Furthermore, the Government's new position on protecting playing fields applies only to proposals which are for disposals of land capable of being used as a sports pitch of at least 1.2 hectares, or half an acre. The new requirements relating to the use of proceeds will not apply to disposals of smaller parcels of land. We believe the amendment is an important means of
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protecting such sporting and recreational facilities under the control of foundation schools. I beg to move.
Baroness Walmsley: I associate these Benches with the amendment of the noble Baroness, Lady Morris of Bolton. We share her concerns. I shall not repeat the arguments that she has so ably laid before the Committee; I just wish to express our support.
Lord Filkin: The Government are committed to the protection of school playing fields. Since 1998 we have ensured that only school pitches that are surplus to the needs of local schools and their communities are sold and that all the money is ploughed back into improving sports or educational facilities.
Schedule 22 to the 1998 Act, which this schedule amends, provides protection for land held by the governing bodies or trustees of foundation, voluntary and foundation special schools, and by foundation bodies. We are extending the protection for former local authority land held by the trustees of foundation schools. Section 77 of the 1998 Act provides further protection for school playing fields in particular, including land owned by local authorities and governing bodies and foundation bodies. The legislation protects school playgrounds and recreation areas as well as whole sports fields.
Local authorities and schools wishing to dispose of playing fields must satisfy rigorous criteria before their applications can be approved. These are set out in the department's guidance, which makes clear that disposal of playing fields will be allowed only if the sports and curriculum needs of the school disposing of the land and neighbouring schools continue to be met. Community usage of the school playing fields is also a consideration in decisions.
With reference to the substance of the amendment, it is the Secretary of State's policy that any sale proceeds must be reinvested first in outdoor sports facilities where possible; or, if not, in indoor sport or education facilities. This means that where school playing fields are disposed of there is no diminution in the standard of recreational facilities available to schools and local communities.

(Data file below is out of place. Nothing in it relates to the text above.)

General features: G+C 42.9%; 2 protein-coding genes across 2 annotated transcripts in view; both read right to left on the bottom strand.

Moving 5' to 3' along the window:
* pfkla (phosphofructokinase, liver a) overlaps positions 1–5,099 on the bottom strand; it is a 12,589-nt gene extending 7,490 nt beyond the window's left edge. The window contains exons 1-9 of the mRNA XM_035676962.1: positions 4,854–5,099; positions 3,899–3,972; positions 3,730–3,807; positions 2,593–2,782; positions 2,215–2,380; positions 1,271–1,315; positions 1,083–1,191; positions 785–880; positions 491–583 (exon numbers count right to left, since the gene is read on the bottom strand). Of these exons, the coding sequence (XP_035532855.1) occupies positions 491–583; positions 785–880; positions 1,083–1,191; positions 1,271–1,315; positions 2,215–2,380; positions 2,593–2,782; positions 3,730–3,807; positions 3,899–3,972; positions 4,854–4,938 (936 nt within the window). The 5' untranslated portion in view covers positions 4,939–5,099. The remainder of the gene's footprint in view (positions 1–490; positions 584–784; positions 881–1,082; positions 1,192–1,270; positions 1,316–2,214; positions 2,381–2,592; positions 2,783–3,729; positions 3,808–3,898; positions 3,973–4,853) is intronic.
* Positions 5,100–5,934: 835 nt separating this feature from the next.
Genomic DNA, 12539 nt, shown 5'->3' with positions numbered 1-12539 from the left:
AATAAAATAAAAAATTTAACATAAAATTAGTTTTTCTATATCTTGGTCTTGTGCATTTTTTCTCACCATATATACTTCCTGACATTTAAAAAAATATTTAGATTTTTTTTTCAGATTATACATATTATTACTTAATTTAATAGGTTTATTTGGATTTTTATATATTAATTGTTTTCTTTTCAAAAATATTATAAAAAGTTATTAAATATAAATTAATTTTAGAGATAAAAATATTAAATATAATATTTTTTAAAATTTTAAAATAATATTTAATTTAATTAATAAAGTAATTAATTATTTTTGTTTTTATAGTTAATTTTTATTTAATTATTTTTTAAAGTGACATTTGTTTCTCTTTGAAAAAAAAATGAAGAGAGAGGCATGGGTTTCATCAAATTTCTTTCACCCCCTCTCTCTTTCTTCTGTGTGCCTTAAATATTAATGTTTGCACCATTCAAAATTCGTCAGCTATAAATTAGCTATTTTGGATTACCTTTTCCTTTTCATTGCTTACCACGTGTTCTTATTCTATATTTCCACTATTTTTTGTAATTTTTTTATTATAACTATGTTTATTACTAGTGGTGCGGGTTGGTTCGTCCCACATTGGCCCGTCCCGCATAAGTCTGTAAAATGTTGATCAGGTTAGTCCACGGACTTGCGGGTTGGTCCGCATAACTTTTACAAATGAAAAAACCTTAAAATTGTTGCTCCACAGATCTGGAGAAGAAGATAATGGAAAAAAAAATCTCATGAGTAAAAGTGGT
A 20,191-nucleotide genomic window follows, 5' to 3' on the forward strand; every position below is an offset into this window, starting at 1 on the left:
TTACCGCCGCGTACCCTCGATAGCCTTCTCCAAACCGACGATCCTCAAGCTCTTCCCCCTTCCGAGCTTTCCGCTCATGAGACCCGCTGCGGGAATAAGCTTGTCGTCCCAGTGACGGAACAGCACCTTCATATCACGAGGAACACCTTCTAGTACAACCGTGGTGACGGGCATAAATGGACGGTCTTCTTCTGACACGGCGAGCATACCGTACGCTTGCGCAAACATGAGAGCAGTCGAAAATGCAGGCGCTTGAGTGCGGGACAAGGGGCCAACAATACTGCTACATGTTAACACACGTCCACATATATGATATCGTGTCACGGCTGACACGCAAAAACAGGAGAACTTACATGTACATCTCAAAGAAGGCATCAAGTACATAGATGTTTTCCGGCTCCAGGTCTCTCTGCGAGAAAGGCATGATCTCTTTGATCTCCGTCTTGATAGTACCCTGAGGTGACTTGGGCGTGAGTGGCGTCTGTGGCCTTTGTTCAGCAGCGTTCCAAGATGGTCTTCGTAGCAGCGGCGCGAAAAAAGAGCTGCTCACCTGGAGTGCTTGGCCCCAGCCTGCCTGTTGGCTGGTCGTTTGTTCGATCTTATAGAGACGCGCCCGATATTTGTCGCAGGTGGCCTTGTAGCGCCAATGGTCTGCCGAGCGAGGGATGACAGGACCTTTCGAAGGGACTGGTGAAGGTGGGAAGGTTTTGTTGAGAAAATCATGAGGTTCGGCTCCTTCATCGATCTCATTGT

These measures demonstrate our commitment to protection. We have set out rigorous criteria which those wishing to dispose of land must satisfy. We have put in place an independent panel of experts and we insist that any proceeds must normally be ploughed back into alternative sports provision.
There might be circumstances where local authorities or schools wishing to dispose of playing fields can demonstrate that recreational provision in the area is already of a sufficiently high quality and that the proceeds of sale should be used to provide
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better education or community facilities. Where they do this, having met the criteria set out and having satisfied the Secretary of State and the independent panel, we believe that they should not be prevented from investing in such facilities. Hence I invite the noble Baroness to withdraw the amendment.
Baroness Morris of Bolton: I thank the Minister for his detailed reply but, despite that answer, we feel that under the Government too many schools have lost too many playing fields and too many children have lost too vital a part of their education. This waste of resource and of children's talents and health must not be allowed to continue. For the moment I shall withdraw the amendment, but I am sure that we shall return to it at Report stage.